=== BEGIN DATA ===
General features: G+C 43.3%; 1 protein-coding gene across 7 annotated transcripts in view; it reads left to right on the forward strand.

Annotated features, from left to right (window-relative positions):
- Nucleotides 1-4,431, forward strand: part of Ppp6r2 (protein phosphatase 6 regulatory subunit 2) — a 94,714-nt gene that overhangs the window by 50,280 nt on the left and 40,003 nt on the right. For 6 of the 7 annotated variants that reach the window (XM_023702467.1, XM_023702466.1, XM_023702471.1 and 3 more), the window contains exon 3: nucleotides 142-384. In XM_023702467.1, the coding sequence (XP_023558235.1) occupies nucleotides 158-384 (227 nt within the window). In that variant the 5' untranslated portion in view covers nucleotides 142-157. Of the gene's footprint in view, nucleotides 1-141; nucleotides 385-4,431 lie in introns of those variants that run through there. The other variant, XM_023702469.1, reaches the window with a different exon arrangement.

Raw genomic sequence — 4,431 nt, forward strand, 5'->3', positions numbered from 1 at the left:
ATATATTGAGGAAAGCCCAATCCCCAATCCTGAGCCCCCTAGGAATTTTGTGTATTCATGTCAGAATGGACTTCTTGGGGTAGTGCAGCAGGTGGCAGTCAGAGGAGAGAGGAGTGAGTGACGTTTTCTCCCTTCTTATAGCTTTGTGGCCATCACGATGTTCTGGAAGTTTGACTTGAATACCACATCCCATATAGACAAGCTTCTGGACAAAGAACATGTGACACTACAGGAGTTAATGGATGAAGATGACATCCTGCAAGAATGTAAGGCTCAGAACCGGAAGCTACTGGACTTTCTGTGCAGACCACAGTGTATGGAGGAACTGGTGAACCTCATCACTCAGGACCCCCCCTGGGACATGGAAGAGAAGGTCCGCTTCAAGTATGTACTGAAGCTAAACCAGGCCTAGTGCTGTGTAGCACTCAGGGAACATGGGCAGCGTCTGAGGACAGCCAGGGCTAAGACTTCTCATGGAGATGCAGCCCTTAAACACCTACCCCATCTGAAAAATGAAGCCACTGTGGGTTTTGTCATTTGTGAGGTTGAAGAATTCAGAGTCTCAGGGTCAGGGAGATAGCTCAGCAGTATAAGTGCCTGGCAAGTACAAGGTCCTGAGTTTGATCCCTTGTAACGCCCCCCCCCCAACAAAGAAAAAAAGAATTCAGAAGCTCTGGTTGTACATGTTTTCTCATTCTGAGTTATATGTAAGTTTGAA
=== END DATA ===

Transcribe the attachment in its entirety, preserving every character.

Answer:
General features: G+C 43.3%; 1 protein-coding gene across 7 annotated transcripts in view; it reads left to right on the forward strand.

Annotated features, from left to right (window-relative positions):
- Nucleotides 1-4,431, forward strand: part of Ppp6r2 (protein phosphatase 6 regulatory subunit 2) — a 94,714-nt gene that overhangs the window by 50,280 nt on the left and 40,003 nt on the right. For 6 of the 7 annotated variants that reach the window (XM_023702467.1, XM_023702466.1, XM_023702471.1 and 3 more), the window contains exon 3: nucleotides 142-384. In XM_023702467.1, the coding sequence (XP_023558235.1) occupies nucleotides 158-384 (227 nt within the window). In that variant the 5' untranslated portion in view covers nucleotides 142-157. Of the gene's footprint in view, nucleotides 1-141; nucleotides 385-4,431 lie in introns of those variants that run through there. The other variant, XM_023702469.1, reaches the window with a different exon arrangement.

Raw genomic sequence — 4,431 nt, forward strand, 5'->3', positions numbered from 1 at the left:
ATATATTGAGGAAAGCCCAATCCCCAATCCTGAGCCCCCTAGGAATTTTGTGTATTCATGTCAGAATGGACTTCTTGGGGTAGTGCAGCAGGTGGCAGTCAGAGGAGAGAGGAGTGAGTGACGTTTTCTCCCTTCTTATAGCTTTGTGGCCATCACGATGTTCTGGAAGTTTGACTTGAATACCACATCCCATATAGACAAGCTTCTGGACAAAGAACATGTGACACTACAGGAGTTAATGGATGAAGATGACATCCTGCAAGAATGTAAGGCTCAGAACCGGAAGCTACTGGACTTTCTGTGCAGACCACAGTGTATGGAGGAACTGGTGAACCTCATCACTCAGGACCCCCCCTGGGACATGGAAGAGAAGGTCCGCTTCAAGTATGTACTGAAGCTAAACCAGGCCTAGTGCTGTGTAGCACTCAGGGAACATGGGCAGCGTCTGAGGACAGCCAGGGCTAAGACTTCTCATGGAGATGCAGCCCTTAAACACCTACCCCATCTGAAAAATGAAGCCACTGTGGGTTTTGTCATTTGTGAGGTTGAAGAATTCAGAGTCTCAGGGTCAGGGAGATAGCTCAGCAGTATAAGTGCCTGGCAAGTACAAGGTCCTGAGTTTGATCCCTTGTAACGCCCCCCCCCCAACAAAGAAAAAAAGAATTCAGAAGCTCTGGTTGTACATGTTTTCTCATTCTGAGTTATATGTAAGTTTGAA